Needlework

Fine Arts Education was a Key Component Within SSND

Tapestry (needlework) done by Mother Caroline Friess
Tapestry (needlework) done by Mother Caroline Friess

Mother Theresa was aware of the importance of needlework in educating young women and children. It was and still is an important part of German education. She directed that needlework be taught ten hours a week. She understood the importance of needlework in helping children learn to focus their attention. She had witnessed the discipline of following directions, of struggling to learn eye-hand motor coordination, resulting in increased self-esteem for children. She was carrying on her German culture's appreciation of the role of needlework in educating the whole child. Reflect on her curriculum in the first school at Stadtamhof. She needed strong silk thread for sewing tapestries and began raising prize silkworms for this purpose. Note the award she acknowledged from the Bavarian government on raising silkworms.

Mother Caroline continued this German/European tradition of seeing needlework as a vital part of education. As a child she was taught to sew by her grandmother. Imagine a child of seven learning the discipline of stitching and finding self-confidence growing along with her skills.

Her skill in needlework is evident in the tapestry hanging at Elm Grove (pictured). One can understand her dismay at meeting American children with so little eagerness to learn needlework. Check out her first impressions of American children, noting her dismay at their "needlework."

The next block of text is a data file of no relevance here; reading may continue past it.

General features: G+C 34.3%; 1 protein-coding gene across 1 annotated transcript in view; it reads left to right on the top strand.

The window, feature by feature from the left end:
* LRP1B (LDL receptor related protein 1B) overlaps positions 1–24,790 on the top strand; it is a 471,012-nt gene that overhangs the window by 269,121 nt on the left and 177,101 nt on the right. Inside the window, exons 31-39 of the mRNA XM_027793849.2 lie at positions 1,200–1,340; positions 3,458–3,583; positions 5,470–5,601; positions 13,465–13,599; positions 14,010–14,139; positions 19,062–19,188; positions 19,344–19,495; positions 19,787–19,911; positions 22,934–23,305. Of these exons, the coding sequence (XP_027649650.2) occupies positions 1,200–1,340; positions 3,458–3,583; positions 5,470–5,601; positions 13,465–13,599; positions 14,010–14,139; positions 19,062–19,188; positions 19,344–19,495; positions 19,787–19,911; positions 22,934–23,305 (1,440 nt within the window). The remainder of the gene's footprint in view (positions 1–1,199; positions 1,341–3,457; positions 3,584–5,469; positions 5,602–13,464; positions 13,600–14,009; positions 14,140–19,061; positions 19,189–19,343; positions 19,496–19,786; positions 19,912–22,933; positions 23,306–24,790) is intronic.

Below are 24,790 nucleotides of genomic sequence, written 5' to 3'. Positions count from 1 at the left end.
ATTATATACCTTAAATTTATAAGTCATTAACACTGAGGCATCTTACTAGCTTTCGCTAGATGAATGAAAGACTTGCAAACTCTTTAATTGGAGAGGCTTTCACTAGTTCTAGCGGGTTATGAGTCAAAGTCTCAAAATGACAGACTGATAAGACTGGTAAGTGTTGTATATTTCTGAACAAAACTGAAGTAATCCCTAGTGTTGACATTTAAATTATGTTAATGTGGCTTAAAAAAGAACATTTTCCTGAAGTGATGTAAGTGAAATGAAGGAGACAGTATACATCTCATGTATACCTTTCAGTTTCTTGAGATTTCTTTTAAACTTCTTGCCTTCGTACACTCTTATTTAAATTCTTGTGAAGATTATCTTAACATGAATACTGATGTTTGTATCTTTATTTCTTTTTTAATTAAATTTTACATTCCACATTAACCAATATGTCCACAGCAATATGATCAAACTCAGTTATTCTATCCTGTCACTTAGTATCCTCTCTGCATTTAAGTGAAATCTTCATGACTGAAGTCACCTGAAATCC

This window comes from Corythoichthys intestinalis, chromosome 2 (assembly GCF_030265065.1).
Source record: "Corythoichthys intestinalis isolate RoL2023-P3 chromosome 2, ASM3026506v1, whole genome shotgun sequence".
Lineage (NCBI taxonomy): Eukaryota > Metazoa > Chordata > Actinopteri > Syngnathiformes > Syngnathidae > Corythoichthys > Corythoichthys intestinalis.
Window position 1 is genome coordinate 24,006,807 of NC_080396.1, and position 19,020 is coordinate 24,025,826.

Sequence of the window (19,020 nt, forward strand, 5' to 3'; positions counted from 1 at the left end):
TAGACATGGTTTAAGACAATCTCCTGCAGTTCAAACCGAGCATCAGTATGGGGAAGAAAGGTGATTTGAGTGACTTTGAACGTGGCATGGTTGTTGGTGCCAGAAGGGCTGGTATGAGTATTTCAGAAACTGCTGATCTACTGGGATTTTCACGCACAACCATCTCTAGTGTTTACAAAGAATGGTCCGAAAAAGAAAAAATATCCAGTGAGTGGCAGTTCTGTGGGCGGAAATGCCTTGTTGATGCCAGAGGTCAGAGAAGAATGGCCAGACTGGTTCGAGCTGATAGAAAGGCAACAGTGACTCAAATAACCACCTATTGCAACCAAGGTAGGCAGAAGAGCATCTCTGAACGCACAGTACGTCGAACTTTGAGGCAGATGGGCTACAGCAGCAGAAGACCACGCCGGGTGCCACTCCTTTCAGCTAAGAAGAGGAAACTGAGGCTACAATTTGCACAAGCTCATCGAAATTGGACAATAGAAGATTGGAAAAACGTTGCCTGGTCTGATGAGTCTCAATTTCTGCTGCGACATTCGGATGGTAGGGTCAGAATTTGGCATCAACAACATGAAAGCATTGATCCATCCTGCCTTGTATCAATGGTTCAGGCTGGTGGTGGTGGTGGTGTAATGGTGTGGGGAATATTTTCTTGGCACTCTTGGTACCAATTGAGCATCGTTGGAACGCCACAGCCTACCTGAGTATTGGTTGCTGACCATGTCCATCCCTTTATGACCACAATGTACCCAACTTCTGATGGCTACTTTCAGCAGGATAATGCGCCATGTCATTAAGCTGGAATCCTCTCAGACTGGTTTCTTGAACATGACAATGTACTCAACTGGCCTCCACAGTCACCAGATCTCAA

In the nineteenth century, School Sisters of Notre Dame were noted for their outstanding needlework students. Consider the work of young girls at St. Joseph's school which has been displayed in museums.

Consider the role of needlework and the vow of poverty as clarified in the Holy Rule of 1924. The Fine Arts were especially important in the lives and ministry of the School Sisters of Notre Dame.

Several German sisters have gifted the American missions with their skill as certified needlework teachers. Reflect on the stories of five needlework teachers whose gifts are still cherished in various Units of the congregation. View the portfolio of Sister Johanna Dick as an example of the quality work expected of German needlework teachers.

In more recent times the opportunity to learn sewing and needlework has given hope to those devastated by Hurricane Mitch in Honduras as well as the women in Paraguay. Follow the journey of sewing machines coming to Sulaco, Honduras and reflect on the role of sewing among the women, and a few men, in Paraguay.

The Liturgical Fabric Arts Department of St. Louis continues a tradition of needlework within the School Sisters of Notre Dame. View the tablecloth and napkins that accompany "Sturdy Roots," and consider living the motto of the School Sisters of Notre Dame. Facilitator directions are available.

 

To learn more about Needlework, explore the following options.

Josepha Learns to SewNeedlework in AmericaStudents' NeedleworkHoly Rule of 1924German TeachersMissionToday Facilitator Directions
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